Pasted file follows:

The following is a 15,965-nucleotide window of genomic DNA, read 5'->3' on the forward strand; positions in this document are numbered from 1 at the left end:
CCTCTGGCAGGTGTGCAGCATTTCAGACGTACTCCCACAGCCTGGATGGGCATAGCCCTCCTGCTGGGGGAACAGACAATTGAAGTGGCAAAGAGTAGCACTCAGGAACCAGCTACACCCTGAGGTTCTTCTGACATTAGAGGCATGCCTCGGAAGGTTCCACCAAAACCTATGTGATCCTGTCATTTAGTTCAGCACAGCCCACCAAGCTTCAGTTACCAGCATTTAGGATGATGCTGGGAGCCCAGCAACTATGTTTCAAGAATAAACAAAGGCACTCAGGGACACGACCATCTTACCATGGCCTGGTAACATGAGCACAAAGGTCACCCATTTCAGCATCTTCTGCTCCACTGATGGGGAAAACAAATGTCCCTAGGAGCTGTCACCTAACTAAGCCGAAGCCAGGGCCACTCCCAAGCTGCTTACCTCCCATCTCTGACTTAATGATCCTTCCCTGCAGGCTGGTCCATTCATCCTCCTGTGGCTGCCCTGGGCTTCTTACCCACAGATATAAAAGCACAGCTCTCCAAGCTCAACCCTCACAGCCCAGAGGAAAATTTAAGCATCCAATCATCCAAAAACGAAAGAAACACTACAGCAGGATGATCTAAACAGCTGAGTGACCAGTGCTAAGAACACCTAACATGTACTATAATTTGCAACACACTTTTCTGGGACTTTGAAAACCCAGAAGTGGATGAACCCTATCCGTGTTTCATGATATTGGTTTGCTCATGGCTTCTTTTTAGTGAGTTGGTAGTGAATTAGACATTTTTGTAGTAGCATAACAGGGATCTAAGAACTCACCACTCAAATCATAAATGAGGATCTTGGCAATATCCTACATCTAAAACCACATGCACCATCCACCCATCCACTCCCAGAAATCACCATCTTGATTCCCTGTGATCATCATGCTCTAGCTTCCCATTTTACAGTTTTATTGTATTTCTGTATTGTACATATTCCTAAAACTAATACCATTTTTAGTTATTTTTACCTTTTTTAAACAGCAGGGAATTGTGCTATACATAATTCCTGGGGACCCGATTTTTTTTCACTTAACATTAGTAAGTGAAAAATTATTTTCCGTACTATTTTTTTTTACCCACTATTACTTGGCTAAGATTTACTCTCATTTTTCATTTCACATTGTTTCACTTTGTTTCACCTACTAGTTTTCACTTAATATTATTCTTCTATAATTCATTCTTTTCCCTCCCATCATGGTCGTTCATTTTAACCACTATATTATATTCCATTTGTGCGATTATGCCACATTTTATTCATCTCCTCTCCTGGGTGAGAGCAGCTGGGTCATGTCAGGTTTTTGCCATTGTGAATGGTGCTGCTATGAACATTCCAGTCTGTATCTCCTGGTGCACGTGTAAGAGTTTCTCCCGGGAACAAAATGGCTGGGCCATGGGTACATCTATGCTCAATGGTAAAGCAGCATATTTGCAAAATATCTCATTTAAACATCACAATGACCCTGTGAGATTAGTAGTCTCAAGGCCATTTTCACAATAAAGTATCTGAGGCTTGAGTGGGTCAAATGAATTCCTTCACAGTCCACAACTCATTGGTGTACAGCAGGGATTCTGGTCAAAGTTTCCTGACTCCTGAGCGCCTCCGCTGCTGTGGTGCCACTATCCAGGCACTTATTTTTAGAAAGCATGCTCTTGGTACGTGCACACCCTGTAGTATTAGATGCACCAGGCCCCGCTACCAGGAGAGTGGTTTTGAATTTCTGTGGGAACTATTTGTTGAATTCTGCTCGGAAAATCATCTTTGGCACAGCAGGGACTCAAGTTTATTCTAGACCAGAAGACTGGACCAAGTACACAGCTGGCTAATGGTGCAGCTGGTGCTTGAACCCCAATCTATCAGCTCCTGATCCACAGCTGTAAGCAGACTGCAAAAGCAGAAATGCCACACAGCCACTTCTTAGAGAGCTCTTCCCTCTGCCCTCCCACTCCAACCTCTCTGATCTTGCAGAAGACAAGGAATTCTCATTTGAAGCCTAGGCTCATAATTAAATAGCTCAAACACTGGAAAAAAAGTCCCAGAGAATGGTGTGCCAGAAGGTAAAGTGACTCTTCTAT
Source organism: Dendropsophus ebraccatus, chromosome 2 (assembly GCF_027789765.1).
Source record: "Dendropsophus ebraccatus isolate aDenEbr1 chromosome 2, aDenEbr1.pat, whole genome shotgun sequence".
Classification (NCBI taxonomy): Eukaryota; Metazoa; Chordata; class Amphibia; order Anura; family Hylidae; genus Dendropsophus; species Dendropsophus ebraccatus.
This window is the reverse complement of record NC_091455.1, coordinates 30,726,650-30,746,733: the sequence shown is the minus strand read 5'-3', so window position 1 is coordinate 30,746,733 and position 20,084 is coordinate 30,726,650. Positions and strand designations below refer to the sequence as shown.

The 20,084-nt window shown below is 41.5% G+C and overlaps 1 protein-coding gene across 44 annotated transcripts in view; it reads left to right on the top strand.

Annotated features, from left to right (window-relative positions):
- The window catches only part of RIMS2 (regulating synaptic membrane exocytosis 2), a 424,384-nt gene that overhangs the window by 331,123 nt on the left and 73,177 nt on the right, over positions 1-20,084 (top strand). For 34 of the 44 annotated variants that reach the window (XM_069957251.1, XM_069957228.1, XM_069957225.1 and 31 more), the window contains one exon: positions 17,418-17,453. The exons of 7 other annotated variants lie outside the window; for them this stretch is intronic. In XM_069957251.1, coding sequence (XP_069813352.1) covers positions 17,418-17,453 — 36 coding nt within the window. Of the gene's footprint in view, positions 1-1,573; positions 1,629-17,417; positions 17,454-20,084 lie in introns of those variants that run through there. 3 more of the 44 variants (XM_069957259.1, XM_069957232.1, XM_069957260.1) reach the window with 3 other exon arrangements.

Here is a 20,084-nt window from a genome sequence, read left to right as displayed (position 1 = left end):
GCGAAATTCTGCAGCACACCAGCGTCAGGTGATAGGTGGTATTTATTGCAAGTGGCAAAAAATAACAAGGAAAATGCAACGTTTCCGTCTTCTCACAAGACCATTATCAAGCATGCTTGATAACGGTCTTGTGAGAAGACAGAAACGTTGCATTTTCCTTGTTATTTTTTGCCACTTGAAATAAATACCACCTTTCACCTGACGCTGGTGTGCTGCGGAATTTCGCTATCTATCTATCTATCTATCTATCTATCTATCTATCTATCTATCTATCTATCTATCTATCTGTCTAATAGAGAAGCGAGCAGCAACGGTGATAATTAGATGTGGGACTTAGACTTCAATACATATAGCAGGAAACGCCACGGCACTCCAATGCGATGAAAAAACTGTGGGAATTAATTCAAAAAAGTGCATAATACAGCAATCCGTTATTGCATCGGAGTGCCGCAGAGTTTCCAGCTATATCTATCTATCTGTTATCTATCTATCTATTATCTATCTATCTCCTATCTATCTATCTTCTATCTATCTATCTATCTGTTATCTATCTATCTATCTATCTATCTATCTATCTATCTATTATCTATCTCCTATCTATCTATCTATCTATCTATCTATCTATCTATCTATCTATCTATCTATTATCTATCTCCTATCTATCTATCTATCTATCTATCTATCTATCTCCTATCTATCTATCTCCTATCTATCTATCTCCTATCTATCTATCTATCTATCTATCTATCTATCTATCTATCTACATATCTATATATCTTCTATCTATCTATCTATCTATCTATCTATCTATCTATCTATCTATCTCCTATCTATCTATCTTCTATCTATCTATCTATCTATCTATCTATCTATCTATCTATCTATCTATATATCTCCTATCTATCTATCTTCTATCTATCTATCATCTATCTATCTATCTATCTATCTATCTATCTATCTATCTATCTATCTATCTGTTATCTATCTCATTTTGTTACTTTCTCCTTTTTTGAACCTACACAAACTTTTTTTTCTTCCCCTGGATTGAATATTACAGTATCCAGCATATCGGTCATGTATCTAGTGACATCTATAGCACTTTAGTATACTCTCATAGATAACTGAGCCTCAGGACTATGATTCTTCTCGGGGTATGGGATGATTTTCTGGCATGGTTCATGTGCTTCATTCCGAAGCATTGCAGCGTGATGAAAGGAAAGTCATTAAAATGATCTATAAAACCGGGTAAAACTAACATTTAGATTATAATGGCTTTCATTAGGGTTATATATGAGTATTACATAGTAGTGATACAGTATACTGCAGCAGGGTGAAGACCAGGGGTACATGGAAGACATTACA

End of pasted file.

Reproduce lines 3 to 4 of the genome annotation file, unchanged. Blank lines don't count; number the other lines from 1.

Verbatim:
Source organism: Dendropsophus ebraccatus, chromosome 2 (assembly GCF_027789765.1).
Source record: "Dendropsophus ebraccatus isolate aDenEbr1 chromosome 2, aDenEbr1.pat, whole genome shotgun sequence".